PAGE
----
By Janet White
The geysers and other thermal features of Yellowstone National Park make up a vast, complex and dynamic collection of constantly changing natural wonders. A wide range of amateur hobbyists and professional geologists and hydrologists regularly track the activities and changes in Yellowstone’s thermal features and post their findings at various sites online. Here’s a look at October’s thermal activity.
October saw quite a few interesting changes, and based on reports, would have been a great time to head to Yellowstone to see things in person. The first snowfall of the season came to Yellowstone and closed some of the entrances in October.
A swarm of small earthquakes occurred in the middle of the month. October 14th saw the most of these small earthquakes, which were located about 2.5 to 3 miles west-southwest of Old Faithful. Most were less than 3.0 in magnitude. These types of swarms are normal for the park. Sometimes they appear to affect the behavior of geysers and hot springs, and at other times, no connection can be found.
Large earthquakes, though, usually do affect the behavior of geysers and hot springs. That was seen on Oct. 28 when a 7.7 magnitude earthquake hit Canada. While Yellowstone’s thermal features didn’t show a reaction to it, some popular hot springs in British Columbia stopped flowing completely.
In the Upper Geyser Basin:
Plume Geyser, which stopped erupting on Sept. 6, ended its nap on Oct. 24. The reawakening was captured on the live streaming camera. Plume is found on that video just over the “shoulder” of Old Faithful Geyser, the prominent cone showing closer to the camera. During its nearly month-and-a-half of relative quiet, it still grumbled just below the surface. No word if that grumbling continues. The last couple of days of the month, the intervals between reported eruptions were around 2 hours.
Just down from Plume, Beehive Geyser erupted a couple of times without being preceded by an eruptions from Beehive Indicator. One such eruption was seen on the Oct. 17 and another on the Oct. 20. Any change like this raises hopes that perhaps Giantess will make an appearance, since apparent connections between the two exist. While this isn’t any solid indication, it’s at least an interesting thing to note. The last eruption of Giantess occurred over a year ago, on Sept. 13, 2011.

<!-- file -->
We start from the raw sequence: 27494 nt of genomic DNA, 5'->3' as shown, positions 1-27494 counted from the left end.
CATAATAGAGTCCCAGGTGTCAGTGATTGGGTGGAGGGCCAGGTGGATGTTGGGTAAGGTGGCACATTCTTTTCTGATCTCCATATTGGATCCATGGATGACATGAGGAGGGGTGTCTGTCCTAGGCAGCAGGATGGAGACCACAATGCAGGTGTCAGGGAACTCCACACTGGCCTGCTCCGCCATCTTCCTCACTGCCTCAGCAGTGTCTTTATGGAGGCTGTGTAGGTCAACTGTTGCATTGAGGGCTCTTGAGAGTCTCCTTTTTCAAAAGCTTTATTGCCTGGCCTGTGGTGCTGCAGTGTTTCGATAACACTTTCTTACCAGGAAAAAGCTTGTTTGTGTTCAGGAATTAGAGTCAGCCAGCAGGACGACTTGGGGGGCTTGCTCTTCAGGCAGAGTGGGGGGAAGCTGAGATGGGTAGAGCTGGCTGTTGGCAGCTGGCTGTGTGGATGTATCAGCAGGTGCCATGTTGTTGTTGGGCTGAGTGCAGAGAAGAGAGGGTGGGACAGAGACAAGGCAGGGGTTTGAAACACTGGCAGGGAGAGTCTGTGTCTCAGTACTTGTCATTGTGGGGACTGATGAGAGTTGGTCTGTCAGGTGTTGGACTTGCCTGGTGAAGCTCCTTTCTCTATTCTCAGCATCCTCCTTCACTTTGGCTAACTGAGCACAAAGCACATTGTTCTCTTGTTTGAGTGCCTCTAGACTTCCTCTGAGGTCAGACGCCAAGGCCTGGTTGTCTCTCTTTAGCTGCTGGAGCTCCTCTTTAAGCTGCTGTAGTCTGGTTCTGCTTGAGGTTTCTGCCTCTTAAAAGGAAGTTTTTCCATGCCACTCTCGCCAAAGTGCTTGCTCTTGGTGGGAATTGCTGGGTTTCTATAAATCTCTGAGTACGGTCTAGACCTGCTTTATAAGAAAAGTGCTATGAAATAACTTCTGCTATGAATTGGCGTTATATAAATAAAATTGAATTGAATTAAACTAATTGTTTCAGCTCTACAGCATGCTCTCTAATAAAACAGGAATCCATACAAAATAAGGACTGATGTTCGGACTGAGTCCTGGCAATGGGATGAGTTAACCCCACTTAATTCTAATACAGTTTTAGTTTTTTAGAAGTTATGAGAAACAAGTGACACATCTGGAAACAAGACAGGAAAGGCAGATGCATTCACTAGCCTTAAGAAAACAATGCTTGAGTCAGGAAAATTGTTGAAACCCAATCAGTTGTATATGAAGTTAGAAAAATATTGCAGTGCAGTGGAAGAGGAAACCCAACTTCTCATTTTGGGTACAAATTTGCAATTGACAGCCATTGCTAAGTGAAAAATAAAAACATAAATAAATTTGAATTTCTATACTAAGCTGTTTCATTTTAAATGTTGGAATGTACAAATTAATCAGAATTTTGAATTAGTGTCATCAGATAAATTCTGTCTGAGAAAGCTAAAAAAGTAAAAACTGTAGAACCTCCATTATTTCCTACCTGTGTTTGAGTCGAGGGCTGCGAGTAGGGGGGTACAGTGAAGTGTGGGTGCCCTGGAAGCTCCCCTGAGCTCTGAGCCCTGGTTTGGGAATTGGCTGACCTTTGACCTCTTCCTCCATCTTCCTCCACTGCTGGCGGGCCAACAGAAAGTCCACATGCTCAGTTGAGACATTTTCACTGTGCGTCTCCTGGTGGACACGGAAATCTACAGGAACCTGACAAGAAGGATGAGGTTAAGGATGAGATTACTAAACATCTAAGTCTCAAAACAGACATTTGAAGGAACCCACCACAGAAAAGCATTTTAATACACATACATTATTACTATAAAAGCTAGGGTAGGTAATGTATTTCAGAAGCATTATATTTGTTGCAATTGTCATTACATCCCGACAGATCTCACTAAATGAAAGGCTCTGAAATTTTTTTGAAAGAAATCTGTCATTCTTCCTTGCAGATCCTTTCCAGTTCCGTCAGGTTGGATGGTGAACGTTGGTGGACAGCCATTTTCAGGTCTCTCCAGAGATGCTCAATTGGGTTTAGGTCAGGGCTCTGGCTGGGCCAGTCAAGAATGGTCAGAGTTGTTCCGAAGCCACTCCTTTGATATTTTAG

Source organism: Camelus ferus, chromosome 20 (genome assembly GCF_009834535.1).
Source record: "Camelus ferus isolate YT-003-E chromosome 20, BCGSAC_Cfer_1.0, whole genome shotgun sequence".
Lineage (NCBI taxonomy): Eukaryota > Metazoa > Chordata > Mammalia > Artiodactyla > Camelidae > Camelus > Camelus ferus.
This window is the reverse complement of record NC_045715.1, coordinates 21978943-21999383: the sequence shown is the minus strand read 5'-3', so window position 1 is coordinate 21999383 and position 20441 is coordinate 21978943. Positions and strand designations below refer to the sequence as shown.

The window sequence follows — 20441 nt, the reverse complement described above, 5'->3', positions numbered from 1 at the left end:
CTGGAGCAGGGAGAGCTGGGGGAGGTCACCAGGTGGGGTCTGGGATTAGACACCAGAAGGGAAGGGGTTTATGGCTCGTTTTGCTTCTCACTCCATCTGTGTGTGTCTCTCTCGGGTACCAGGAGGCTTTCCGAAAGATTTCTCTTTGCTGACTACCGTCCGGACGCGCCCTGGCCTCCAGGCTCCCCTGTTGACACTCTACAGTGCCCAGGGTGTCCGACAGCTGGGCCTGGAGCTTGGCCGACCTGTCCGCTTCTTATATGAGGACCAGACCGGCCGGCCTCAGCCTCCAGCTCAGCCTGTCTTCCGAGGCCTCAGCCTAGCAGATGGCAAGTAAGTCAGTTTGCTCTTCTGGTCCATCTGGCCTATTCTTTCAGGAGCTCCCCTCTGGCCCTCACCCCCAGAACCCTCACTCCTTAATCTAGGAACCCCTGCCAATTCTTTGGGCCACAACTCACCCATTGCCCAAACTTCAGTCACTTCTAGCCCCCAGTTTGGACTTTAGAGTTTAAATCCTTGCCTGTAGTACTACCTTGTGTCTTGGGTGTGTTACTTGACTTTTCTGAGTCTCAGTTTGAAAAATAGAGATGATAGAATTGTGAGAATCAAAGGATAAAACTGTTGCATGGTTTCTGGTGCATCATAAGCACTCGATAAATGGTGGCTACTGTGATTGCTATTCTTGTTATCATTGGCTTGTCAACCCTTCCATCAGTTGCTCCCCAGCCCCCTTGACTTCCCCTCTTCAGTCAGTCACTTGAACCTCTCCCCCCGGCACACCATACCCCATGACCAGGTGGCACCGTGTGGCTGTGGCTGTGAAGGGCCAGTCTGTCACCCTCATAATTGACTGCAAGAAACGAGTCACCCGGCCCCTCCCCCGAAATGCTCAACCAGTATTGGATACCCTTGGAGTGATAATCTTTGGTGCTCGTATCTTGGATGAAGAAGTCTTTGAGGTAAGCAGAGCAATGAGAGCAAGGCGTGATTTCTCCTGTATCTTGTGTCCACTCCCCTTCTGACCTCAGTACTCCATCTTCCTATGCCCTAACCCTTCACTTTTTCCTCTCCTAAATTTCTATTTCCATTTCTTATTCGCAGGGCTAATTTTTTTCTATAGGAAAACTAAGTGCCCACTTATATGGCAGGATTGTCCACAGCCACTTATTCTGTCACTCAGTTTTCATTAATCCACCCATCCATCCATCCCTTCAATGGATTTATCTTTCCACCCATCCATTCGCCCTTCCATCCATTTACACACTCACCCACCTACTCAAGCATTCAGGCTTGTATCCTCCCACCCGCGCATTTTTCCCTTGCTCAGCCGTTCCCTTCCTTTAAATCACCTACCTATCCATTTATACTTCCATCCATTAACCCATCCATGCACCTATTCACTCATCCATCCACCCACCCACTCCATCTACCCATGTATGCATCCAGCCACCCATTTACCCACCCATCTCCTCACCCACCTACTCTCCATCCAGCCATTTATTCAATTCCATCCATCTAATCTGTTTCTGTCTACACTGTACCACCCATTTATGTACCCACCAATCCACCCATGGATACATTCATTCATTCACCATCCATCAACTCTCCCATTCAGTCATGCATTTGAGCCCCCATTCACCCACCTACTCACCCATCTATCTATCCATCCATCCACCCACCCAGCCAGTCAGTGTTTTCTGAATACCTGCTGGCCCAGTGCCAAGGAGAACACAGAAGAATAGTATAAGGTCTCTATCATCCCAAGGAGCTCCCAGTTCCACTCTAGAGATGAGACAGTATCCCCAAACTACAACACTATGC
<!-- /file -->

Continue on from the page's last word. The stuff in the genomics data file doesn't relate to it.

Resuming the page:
Lion Geyser erupted at least once almost every day in October, but it’s hard to pinpoint how many eruptions each series encompassed, or the interval between them, without confirming electronic recording data. But Lion at least seems quite active.
Grand Geyser has lengthened its pace again, and the Visitor Education Center quickly adjusted the window of opportunity for the prediction to match the change of pace that started on the October 23. They’re using a 2-hour window with the prediction in the center, and expecting about 7.25 hours between Grand’s eruptions.
News from the Lower Geyser Basin:
Great Fountain, along Firehole Lake Drive, went into what’s known as a “wild phase” on Oct. 20 when it erupted nearly continuously for many hours, pausing only a few times. As far as anyone can tell from the observations shared, this wild phase very likely lasted two days before Great Fountain was seen empty and quiet on Oct. 22.
Snow covered Great Fountain’s platform, giving a clear indication if an eruption had occurred, and at least one knowledgeable geyser enthusiast enjoyed watching it melt away in what was the first overflow leading to an eruption after the wild phase on Oct. 26.
Morning Geyser erupted twice on October 30. The first eruption was already underway when first seen at a couple of minutes before 9 a.m. The eruption continued for another 20 minutes. But not only did Morning Geyser erupt, but Fountain Geyser also joined in at the same time, giving a rare ‘dual eruption’ not seen in many years.
A little over five hours later, Morning Geyser had a second eruption, but this time it erupted alone and the duration of the eruption lasted 7 minutes. No further eruptions have been seen.
Thank you to all who share their observations, it’s nice to get an idea of what the geysers are up to these days.